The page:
Skip to main content

Advertisement

Advertisement

Al fresco restaurants in CBD area badly hit by haze as people avoid outdoors

SINGAPORE — Al fresco restaurants in the central business district (CBD) area have been hard hit by the haze, which entered the “unhealthy” range in recent days, causing patronage to plunge by as much as 90 per cent, according to staff.

An eatery near One Fullerton at about 5.15pm on Wednesday (Sept 18). Staff at various eateries in the area and at Boat Quay said business had been very slow since the haze got worse, even at lunchtime, which is usually crowded.

An eatery near One Fullerton at about 5.15pm on Wednesday (Sept 18). Staff at various eateries in the area and at Boat Quay said business had been very slow since the haze got worse, even at lunchtime, which is usually crowded.

Singapore

Follow us on Instagram and Tiktok, and join our Telegram channel for the latest updates.

SINGAPORE — Al fresco restaurants in the central business district (CBD) area have been hard hit by the haze, which entered the “unhealthy” range in recent days, causing patronage to plunge by as much as 90 per cent, according to staff.

For example, half-closed shutters and empty walkways could be seen around the usually bustling areas of Boat Quay and One Fullerton, even at lunchtime, with just the occasional tourist walking around. Service staff could be seen seeking refuge from the haze indoors.

TODAY spoke to staff at a dozen eateries with al fresco dining in these areas, who reported a sharp dropoff in business as southern Singapore suffered particularly hazy skies.

On Wednesday (Sept 18), the 24-hour Pollutant Standards Index (PSI) in the south ranged between 126 and 133 from noon until 7pm. A reading of 101 and higher is considered unhealthy. On Tuesday, the reading was 102 for several hours in the late afternoon and evening. The south was in the "moderate" range on Monday, but was "unhealthy" over the weekend.

BUSINESS 'TERRIBLE'

Ms Liza Sulaiman, a service staff member at the Boat Quay restaurant Sahara, which overlooks the Singapore River, told TODAY that restaurants in the area had been badly affected by the haze.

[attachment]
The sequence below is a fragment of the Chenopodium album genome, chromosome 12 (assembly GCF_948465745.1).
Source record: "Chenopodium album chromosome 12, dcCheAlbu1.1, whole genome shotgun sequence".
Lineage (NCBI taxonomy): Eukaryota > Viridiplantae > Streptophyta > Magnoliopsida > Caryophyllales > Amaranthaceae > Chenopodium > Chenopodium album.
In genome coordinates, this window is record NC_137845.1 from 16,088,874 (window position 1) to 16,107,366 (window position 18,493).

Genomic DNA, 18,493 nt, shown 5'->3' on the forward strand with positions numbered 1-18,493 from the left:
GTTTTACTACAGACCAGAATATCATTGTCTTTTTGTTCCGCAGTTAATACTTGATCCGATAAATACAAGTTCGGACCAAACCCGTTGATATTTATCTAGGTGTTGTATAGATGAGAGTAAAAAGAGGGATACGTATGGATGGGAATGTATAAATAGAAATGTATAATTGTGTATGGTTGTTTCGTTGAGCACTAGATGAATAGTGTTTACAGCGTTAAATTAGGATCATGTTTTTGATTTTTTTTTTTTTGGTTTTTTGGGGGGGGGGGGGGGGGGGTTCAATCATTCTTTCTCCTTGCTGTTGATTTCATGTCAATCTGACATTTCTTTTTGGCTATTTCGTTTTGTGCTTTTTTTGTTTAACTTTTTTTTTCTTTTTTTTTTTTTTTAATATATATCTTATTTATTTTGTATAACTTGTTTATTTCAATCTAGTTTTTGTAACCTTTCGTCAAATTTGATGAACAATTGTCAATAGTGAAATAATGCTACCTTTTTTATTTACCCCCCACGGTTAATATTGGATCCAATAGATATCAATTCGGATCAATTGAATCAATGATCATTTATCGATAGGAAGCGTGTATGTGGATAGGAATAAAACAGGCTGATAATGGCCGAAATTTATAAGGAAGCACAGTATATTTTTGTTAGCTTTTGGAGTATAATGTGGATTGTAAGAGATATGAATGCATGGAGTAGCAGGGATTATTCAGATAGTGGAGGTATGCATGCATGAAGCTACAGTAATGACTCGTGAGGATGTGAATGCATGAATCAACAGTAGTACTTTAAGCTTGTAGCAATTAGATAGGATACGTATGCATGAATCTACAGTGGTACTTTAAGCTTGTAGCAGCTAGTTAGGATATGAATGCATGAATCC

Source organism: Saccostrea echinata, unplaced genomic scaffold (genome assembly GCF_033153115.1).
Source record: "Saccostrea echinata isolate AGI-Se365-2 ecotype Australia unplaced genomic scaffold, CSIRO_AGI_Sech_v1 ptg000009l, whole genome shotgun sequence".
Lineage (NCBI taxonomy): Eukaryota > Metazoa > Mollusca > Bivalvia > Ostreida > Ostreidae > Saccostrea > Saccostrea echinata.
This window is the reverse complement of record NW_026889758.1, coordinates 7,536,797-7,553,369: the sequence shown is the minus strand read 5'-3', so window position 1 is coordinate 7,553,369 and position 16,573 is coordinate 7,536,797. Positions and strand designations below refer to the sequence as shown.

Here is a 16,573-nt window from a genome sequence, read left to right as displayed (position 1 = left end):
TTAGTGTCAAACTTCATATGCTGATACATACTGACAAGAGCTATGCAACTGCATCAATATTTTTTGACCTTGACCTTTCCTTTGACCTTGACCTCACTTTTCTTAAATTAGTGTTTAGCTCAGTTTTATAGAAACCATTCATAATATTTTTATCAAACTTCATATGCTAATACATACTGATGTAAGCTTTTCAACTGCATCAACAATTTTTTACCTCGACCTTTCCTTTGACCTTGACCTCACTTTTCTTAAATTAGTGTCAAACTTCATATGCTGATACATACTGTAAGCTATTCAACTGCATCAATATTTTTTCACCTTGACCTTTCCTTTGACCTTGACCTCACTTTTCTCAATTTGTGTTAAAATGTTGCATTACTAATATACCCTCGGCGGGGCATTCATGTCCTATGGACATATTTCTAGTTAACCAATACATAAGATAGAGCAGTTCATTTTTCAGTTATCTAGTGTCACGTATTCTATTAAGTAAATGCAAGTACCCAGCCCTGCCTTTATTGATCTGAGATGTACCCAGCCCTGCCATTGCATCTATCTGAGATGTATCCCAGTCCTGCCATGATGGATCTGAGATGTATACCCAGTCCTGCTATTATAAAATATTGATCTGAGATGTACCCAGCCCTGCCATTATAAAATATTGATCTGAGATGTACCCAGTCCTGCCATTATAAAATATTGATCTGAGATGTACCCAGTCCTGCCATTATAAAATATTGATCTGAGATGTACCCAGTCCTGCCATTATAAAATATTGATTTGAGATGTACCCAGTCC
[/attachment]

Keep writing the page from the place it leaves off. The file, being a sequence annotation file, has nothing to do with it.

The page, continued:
“Since the day the haze started, for lunch time it is really, really terrible. This is not just for us. Most of the restaurants have the same problem because we don’t see many customers walking around and I don’t think they want to go out, with the haze,” she said.

She said that she had observed a 90 per cent drop in the lunch crowd.

According to her, the restaurant's first diner on Wednesday came at around 3pm. “We open at 11.30am and it is empty,” she said.

Ms Liza added that her colleagues, especially those stationed outdoors, had experienced respiratory illnesses.

Mr Rafiq Khan, a waiter at Maharajah, another Boat Quay restaurant, said that business had been particularly badly affected because most of the restaurant’s tables are outdoors.

“Only 25 per cent of our tables are indoors and usually, most people want to sit outside by the river… We have tried to put out promotions like one-for-one drinks since the haze but it did not help much because the streets are empty,” he said.

Other eateries have tried other methods of drawing crowds.

RINGING A BELL TO TRY TO ATTRACT CUSTOMERS

Ms Jillaine Yeo, a service staff member of Bistro Aseana at One Fullerton, said that one employee has been tasked with waving a hand-held bell around the restaurant's premises to try to pull in customers.

She said: “After the haze came, the restaurant became very quiet. We don’t have many customers and the lines are not long. There was a 60 per cent drop in customers. We bought a bell last week to attract the customers’ attention.”

She added that more service staff will be stationed in the area to promote the bistro’s drinks in the coming weeks.

Western diner Overeasy’s assistant manager, Mr Syahrul Jaffar, told TODAY that some customers have cancelled their reservations because of the haze. The eatery has seats both inside and outside.

He said: “Reservations were cancelled and some of them explicitly said it was because of the haze. We tried to recommend them to eat indoors but they didn’t want to and cancelled their reservations. Some were willing to eat indoors.”

The scene at Boat Quay at about 5pm on Wednesday (Sept 18). Staff at eateries in the area say customers have been staying away since the haze got worse. Photo: Nuria Ling/TODAY

Ms Lily Low, sales and event manager at J-Cone Jipangyi, an ice-cream outlet at One Fullerton, said that the appeal of these eateries lies in nearby tourist attractions such as the Merlion and views of the Singapore skyline. She estimates the number of customers at their place has dived 80 per cent as a result of the haze.

“My selling point is that in the evening, there are light shows across the river. Customers will come back in the evening or make a reservation in the evening… So the haze has affected business a lot,” she said.

However, those working in the CBD generally said they were going about their daily activities as usual, although some said they try to avoid being outdoors.

Mr James Chong, 50, an analyst at a bank at the Marina Bay Financial Centre, said: “I think it is a part of life. Indonesia must have it much worse than us. It is very unfortunate but there is very little that we can do.”

Personal assistant Tiffany Feng, 55, who works at One Raffles Quay, added: “When I come to work, where it is air-conditioned, it is okay. When I go for lunch, I try to take the underpass.”

Related topics

haze business restaurant air quality

Read more of the latest in

Advertisement

Popular

Advertisement

Stay in the know. Anytime. Anywhere.

Subscribe to get daily news updates, insights and must reads delivered straight to your inbox.

By clicking subscribe, I agree for my personal data to be used to send me TODAY newsletters, promotional offers and for research and analysis.